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Flint Energies Turns 75 Years Old | Business

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Flint Energies Turns 75 Years Old
Flint Energies Turns 75 Years Old

 

REYNOLDS/WARNER ROBINS/UPATOI – Flint Energies turns 75 years old today, according to Sr. Vice President Jimmy Autry. The not-for-profit member-owned electric cooperative received its charter from the Rural Electrification Administration (REA) on Apr. 23, 1937.

“Today brings back a lot of great memories,” said Autry. “But the most important memory is that of members working together to create a lasting organization to meet their own needs.”

Celebrating its 75th year of service in 2012 (incorporated in 1937), Flint Energies www.flintenergies.com provides energy services to residential, commercial, industrial and agricultural members in parts of 17 central Georgia counties.

From a modest beginning serving just 90 members, today Flint has 240 employees and serves more than 84,400 meters. Flint's physical plant consists of more than 6,406 miles of distribution line and 50 substations located within Bibb, Chattahoochee, Crawford, Dooly, Harris, Houston, Macon, Marion, Monroe, Muscogee, Peach, Schley, Sumter, Taylor, Talbot, Twiggs and Upson Counties.

“Though we are a not-for-profit organization, Flint expects revenues of more than $190 million in 2012,” Autry said. “And Flint’s members direct a corporation with more than $300 million in assets….one-third of a billion dollars.” “This organization is a very strong 75 years old,” Autry said.

“What really sets us apart is our payment of capital credits,” Autry continued. “They are the retained margins left over at the end of each year and are the most significant source of equity for most cooperatives. Capital credits are somewhat similar to the dividends that investor-owned utilities pay to their shareholders.”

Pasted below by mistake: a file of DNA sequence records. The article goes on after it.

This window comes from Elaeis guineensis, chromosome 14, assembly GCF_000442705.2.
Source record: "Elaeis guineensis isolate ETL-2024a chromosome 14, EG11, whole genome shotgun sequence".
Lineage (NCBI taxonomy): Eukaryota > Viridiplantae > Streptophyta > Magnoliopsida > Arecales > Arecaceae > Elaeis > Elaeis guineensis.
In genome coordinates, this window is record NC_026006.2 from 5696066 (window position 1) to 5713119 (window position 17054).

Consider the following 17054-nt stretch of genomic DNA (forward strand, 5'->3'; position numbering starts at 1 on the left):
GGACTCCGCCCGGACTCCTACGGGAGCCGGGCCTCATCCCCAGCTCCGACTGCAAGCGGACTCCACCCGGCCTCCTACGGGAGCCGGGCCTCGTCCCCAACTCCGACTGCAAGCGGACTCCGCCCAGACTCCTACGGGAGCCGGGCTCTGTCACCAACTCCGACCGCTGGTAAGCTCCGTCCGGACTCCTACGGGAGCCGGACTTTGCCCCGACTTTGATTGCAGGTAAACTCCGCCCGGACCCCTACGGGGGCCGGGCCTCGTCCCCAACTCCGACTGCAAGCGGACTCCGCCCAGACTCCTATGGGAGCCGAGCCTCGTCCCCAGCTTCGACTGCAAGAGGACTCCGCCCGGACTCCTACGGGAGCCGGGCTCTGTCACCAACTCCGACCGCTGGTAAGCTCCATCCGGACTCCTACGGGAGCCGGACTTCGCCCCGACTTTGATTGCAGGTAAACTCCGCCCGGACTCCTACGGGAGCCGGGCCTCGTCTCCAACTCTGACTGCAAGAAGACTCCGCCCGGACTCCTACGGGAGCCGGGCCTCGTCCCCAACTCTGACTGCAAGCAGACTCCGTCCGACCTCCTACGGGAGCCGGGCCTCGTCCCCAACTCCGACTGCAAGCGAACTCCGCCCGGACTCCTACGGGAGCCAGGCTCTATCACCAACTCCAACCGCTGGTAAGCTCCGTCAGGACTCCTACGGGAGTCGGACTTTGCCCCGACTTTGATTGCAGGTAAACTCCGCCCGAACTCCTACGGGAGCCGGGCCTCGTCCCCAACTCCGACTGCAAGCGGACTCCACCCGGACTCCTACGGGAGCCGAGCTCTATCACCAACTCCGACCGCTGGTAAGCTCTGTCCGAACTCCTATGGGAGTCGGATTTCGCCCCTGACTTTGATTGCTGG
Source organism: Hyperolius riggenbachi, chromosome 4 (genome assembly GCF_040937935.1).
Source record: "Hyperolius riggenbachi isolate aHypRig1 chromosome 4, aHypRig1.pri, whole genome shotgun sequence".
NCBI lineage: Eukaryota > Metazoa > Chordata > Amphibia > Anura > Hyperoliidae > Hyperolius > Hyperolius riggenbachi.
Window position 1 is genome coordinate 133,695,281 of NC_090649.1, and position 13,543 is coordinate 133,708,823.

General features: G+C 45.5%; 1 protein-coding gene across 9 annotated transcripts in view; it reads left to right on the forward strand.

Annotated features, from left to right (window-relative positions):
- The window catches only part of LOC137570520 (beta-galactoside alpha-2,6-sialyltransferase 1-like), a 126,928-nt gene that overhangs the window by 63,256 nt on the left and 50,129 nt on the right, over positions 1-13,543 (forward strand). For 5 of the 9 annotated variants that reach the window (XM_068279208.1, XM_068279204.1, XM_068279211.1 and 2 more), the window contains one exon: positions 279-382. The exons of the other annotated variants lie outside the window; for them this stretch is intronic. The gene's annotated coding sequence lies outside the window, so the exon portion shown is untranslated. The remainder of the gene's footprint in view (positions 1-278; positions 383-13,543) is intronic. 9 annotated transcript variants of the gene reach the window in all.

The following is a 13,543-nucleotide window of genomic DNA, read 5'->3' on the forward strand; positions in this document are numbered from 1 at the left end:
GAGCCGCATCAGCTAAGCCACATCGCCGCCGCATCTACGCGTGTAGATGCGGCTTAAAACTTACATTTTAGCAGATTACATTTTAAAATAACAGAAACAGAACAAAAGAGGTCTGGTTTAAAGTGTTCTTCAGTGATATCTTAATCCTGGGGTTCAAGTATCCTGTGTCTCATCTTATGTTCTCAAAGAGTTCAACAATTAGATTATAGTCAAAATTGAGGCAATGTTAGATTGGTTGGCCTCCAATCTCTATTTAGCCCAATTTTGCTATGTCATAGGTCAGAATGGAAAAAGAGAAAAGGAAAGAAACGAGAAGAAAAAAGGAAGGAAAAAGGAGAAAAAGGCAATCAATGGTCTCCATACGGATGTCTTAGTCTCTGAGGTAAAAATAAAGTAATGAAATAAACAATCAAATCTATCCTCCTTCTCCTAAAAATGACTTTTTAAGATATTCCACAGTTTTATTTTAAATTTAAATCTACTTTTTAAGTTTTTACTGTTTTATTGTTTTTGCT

“The difference is that the Cooperative’s “shareholders” are also the people that it serves and the “dividends” (capital credits) are distributed to those member/consumers. Capital credits reflect each member’s ownership in the cooperative,” said Autry. “Flint has paid back to its members every dollar of patronage earned from our first day in 1937 through a portion of 1984.”

See more at: http://www.flintenergies.com/newsCenter/latestNews/newsArticle/11-08-31/Flint_Energies_Will_Refund_2_38_Million_in_1983-84_Capital_Credits_in_September.aspx

Flint is the eighth largest of Georgia's 42 EMCs and the 36th largest of the nation's nearly 1,000 rural electric cooperatives.

 

Excerpt from the Flint Energies History:

 

On March 21, 1937, Taylor County residents G. Leonard Cooper, Floyd C. Jarrell, J. Howard Neisler, Emory F. Parr and George Z. Young applied for a charter to incorporate a rural electric cooperative, Taylor County Electric Membership Corporation. REA granted the charter April 23, 1937, officially organizing the cooperative. These same citizens served as the first board of directors. The Board elected Emory Parr president, Howard Neisler vice president, and Leonard Cooper secretary-treasurer.

 

Leonard Cooper later became temporary project manager, and Sims Garrett of Charing succeeded him on the Board. C. Brown Marshall of Reynolds served as the cooperative’s attorney through its early stages. The venture, though organized and staffed well, still had no physical means of providing power.

 

The cooperative opened bids for line construction May 28, 1937. The co-op awarded the construction contract to the Aldrich Construction Company of Augusta and the engineering contract to J.B. McCrary Company of Atlanta. They were to build 46.7 miles of line to serve 90 families in Crowell and Wesley in northern Taylor County. The REA loan to finance this initial project was $50,000.

 

Louise Waters (Mrs. Woodfin Hinton) was hired September 5, 1937, as a part-time secretary and bookkeeper, working from home. Louise Hill went to work January 1, 1938, as the first full-time employee.

 

Flint hired Sam Hobbs, who worked with the construction contractor, as a service and maintenance man in February 1938. A little known fact about Sam Hobbs, a gruff and crusty man, is that he had a heart of gold. Many times when going out to collect an overdue electric bill, he would find sickness or other trouble in the home. He would return to the office and pay the bill out of his pocket.

Flint Energies 75th Anniversary Events for members continue this week with the Strawberry Festival in Reynolds on Friday and Saturday, Apr. 27-28.

 

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